Rome was the largest city in the ancient world. As the capital of the Roman Empire, it was clearly an exceptional city in terms of size, diversity and complexity. While the Colosseum, imperial palaces and Pantheon are among its most famous features, this volume explores Rome primarily as a city in which many thousands of men and women were born, lived and died. The thirty-one chapters by leading historians, classicists and archaeologists discuss issues ranging from the monuments and the games to the food and water supply, from policing and riots to domestic housing, from death and disease to pagan cults and the impact of Christianity. Richly illustrated, the volume introduces groundbreaking new research against the background of current debates and is designed as a readable survey accessible in particular to undergraduates and n-specialists.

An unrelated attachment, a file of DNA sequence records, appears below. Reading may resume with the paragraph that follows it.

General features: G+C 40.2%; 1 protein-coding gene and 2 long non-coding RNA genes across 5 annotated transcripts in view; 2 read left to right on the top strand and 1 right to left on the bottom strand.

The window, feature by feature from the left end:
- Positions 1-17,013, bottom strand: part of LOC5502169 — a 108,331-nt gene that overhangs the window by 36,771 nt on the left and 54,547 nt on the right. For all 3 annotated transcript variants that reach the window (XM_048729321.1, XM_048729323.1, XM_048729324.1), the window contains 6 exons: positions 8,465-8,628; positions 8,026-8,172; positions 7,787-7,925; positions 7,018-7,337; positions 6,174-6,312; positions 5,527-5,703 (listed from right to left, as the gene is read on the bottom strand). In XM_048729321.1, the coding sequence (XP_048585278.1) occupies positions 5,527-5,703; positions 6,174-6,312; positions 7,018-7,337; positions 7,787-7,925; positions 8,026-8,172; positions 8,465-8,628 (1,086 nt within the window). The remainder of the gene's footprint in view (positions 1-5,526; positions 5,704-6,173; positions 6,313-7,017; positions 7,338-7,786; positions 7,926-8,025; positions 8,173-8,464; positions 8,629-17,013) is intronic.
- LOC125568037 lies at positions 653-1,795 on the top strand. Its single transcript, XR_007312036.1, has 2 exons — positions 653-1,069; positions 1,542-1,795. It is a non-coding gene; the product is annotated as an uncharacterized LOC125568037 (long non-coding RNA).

Paul Erdkamp is Professor of Ancient History at the Free University of Brussels (VUB). Previously, he was Research Fellow at the University of Leiden. He has published two monographs: Hunger and the Sword. Warfare and Food Supply in Roman Republican Wars (1998) and The Grain Market in the Roman Empire (2005), and is editor of The Roman Army and the Economy (2002), A Companion to the Roman Army (2007) and A Cultural History of Food in Antiquity (2012). His research interests include the ancient economy, army and warfare, ancient historiography, in particular Polybius and Livy, and social and cultural aspects of food in classical antiquity. Professor Erdkamp is currently co-chair of the Roman Society Research Centre, in which various departments of ancient history and archaeology at European universities participate.